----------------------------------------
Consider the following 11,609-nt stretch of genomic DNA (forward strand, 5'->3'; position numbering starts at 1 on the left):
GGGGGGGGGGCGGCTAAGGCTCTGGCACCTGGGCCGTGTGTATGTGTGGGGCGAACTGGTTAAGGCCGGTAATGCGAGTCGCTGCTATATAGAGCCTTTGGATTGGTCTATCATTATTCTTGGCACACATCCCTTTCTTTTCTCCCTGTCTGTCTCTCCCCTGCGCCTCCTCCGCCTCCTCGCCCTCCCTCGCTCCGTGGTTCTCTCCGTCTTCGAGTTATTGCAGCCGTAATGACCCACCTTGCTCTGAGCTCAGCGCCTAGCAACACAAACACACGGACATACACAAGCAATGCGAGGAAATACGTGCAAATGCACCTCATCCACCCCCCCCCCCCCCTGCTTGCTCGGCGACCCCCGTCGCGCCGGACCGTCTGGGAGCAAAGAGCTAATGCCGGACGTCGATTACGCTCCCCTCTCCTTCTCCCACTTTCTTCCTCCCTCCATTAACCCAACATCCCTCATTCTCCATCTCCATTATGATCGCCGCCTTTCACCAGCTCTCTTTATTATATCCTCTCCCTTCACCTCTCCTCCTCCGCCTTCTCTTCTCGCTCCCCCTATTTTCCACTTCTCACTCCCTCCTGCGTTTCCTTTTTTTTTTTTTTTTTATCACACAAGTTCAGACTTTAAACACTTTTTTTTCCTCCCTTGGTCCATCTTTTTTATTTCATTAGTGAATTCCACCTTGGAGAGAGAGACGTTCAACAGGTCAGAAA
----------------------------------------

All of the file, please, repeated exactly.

Consider the following 11,609-nt stretch of genomic DNA (forward strand, 5'->3'; position numbering starts at 1 on the left):
GGGGGGGGGGCGGCTAAGGCTCTGGCACCTGGGCCGTGTGTATGTGTGGGGCGAACTGGTTAAGGCCGGTAATGCGAGTCGCTGCTATATAGAGCCTTTGGATTGGTCTATCATTATTCTTGGCACACATCCCTTTCTTTTCTCCCTGTCTGTCTCTCCCCTGCGCCTCCTCCGCCTCCTCGCCCTCCCTCGCTCCGTGGTTCTCTCCGTCTTCGAGTTATTGCAGCCGTAATGACCCACCTTGCTCTGAGCTCAGCGCCTAGCAACACAAACACACGGACATACACAAGCAATGCGAGGAAATACGTGCAAATGCACCTCATCCACCCCCCCCCCCCCCTGCTTGCTCGGCGACCCCCGTCGCGCCGGACCGTCTGGGAGCAAAGAGCTAATGCCGGACGTCGATTACGCTCCCCTCTCCTTCTCCCACTTTCTTCCTCCCTCCATTAACCCAACATCCCTCATTCTCCATCTCCATTATGATCGCCGCCTTTCACCAGCTCTCTTTATTATATCCTCTCCCTTCACCTCTCCTCCTCCGCCTTCTCTTCTCGCTCCCCCTATTTTCCACTTCTCACTCCCTCCTGCGTTTCCTTTTTTTTTTTTTTTTTATCACACAAGTTCAGACTTTAAACACTTTTTTTTCCTCCCTTGGTCCATCTTTTTTATTTCATTAGTGAATTCCACCTTGGAGAGAGAGACGTTCAACAGGTCAGAAA